Russian president Dmitry Medvedev said that he couldn't rule out the collapse of the euro as the European Union struggles to contain the sovereign debt crisis.
Asked if the emergency could threaten the single currency, Medvedev said: "So far, no. but one cannot rule out this danger because at least a unique situation has emerged", according to the text of an interview with the Wall Street Journal that was provided by the Russian government.
>Russia will help lead the effort to recast the world economic hierarchy after the global financial crisis, Medvedev said recently at the St. Petersburg International Economic Forum. The government would use tax incentives and other free-market economic policies to attract investment, he said, as Russia sought to diversify its economy away from natural resources.
"We really live at a unique time, and we should use it to build a modern, prosperous and strong Russia, that will be a co-founder of the New World economic order". Chief Executive Officer Vikram Pandit and French Economy Minister Christine Lagarde.
Medvedev, 44, travels to the U.S next week for talks with U.S. President Barack Obama before heading to Canada for a meeting of the Group of 20 nations. The Wall Street Journal interview touched on issues ranging from the BP Plc oil spill in the Gulf of Mexico to Iran and recent violence in Kyrgyzstan.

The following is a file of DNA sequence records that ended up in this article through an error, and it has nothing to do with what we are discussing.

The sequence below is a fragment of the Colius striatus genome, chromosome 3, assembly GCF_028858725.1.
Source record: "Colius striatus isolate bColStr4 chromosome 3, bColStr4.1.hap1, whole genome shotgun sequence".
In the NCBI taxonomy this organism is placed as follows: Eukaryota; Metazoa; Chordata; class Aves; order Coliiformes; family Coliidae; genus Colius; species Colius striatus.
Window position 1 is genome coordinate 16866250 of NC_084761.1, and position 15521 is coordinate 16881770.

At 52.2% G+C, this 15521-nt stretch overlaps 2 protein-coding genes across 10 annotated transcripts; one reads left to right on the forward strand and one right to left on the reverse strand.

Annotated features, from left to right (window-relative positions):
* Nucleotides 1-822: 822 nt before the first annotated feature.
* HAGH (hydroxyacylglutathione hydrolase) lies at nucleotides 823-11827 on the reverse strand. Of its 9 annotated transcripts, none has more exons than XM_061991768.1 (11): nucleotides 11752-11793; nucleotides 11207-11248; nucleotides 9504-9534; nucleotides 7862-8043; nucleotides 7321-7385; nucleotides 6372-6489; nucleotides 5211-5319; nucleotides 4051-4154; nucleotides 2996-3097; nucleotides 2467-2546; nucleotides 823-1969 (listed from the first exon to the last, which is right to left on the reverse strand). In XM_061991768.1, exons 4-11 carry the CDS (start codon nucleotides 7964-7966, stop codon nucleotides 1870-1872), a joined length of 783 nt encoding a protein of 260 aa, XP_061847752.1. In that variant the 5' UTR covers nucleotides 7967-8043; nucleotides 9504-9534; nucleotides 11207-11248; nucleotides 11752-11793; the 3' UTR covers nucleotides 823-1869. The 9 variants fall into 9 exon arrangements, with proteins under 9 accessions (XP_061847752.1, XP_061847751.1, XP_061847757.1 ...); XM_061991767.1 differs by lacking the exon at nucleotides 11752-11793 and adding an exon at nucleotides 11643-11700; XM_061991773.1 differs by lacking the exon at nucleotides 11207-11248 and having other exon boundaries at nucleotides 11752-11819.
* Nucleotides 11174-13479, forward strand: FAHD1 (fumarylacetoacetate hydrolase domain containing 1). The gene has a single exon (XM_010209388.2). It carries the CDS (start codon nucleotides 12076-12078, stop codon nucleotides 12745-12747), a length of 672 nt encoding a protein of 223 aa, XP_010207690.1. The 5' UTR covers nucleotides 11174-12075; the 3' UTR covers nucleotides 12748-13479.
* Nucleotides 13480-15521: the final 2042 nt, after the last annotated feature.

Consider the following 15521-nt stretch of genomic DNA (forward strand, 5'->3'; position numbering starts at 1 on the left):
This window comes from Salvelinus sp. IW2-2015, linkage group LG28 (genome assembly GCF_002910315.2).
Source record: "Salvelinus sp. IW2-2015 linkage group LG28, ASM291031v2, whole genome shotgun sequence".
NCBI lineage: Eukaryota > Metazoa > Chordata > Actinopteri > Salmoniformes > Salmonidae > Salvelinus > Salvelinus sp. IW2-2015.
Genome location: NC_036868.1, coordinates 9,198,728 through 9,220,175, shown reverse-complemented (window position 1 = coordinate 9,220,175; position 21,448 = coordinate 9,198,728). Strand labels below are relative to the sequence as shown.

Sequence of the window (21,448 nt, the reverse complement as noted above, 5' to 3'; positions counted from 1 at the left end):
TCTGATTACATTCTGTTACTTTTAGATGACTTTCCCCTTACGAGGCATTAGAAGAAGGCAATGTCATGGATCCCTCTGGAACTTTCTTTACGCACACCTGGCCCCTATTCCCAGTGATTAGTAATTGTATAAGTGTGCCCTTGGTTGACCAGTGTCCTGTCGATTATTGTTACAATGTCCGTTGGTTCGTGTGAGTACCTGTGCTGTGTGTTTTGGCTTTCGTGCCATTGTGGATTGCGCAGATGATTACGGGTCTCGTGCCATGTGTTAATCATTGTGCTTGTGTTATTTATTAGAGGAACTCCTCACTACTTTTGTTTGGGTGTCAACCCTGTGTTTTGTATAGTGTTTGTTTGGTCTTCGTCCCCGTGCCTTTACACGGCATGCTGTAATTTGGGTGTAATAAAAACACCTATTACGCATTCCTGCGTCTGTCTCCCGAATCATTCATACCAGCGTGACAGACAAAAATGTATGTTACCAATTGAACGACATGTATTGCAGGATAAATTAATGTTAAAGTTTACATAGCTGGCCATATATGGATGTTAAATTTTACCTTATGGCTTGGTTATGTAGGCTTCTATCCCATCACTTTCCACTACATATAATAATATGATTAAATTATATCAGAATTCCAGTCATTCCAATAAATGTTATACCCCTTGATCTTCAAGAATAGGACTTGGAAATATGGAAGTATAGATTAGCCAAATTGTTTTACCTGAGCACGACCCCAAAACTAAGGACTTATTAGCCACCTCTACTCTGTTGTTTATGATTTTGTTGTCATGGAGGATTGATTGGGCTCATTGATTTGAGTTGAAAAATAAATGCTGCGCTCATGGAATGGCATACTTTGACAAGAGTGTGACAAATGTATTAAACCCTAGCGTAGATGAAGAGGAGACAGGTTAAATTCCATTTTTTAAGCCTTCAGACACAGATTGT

The Russian president suggested the oil spill, which forced London-based BP to set aside $20 billion for potential damages, could lead to the breakup of the company and said that he wanted to make sure the interests of Russian shareholders in TNK-BP were safeguarded, according to the interview text. TNK-BP, which accounts for almost a quarter of BP's output, is half-owned by Russian billionaires, including Viktor Vekselberg.
How they will be able to digest these losses, whether it will lead to annihilation of the company itself, to its break up, this is a feasibility issue, Medvede said of BP, "We would like, speaking frankly, the interests of Russian investors that created a joint business with BP to somehow be ensured"
Medvede backed the sanctions against Iran that were passed by the UN Security Council on June 9. The measures, which call for a tighter arms embargo, authority to seize cargo that could be used in nuclear weapons, and restrictions on financial transactions with iran, represent a balanced approach, he said. "The sanctions that have been imposed are strict enough, yet at the same time they do not harm the Iranian people", Medvedev said in the interview,"They may push the Iranian leadership to, at some point, take a decision on closer cooperation with the global community" and the International Atomic Energy Agency.
The US and Eu have further than the Un resolution, with European leaders approving penalties that target the oil and gas industry, including the prohibition of new investment, technical assistance and technology transfers."Unilateral sanctions, be it US sanctions or those of the EU or any other countries, would worsen the situation because they are not agreed upon with anyone", Medvede said.
(Culled from The Guardian).
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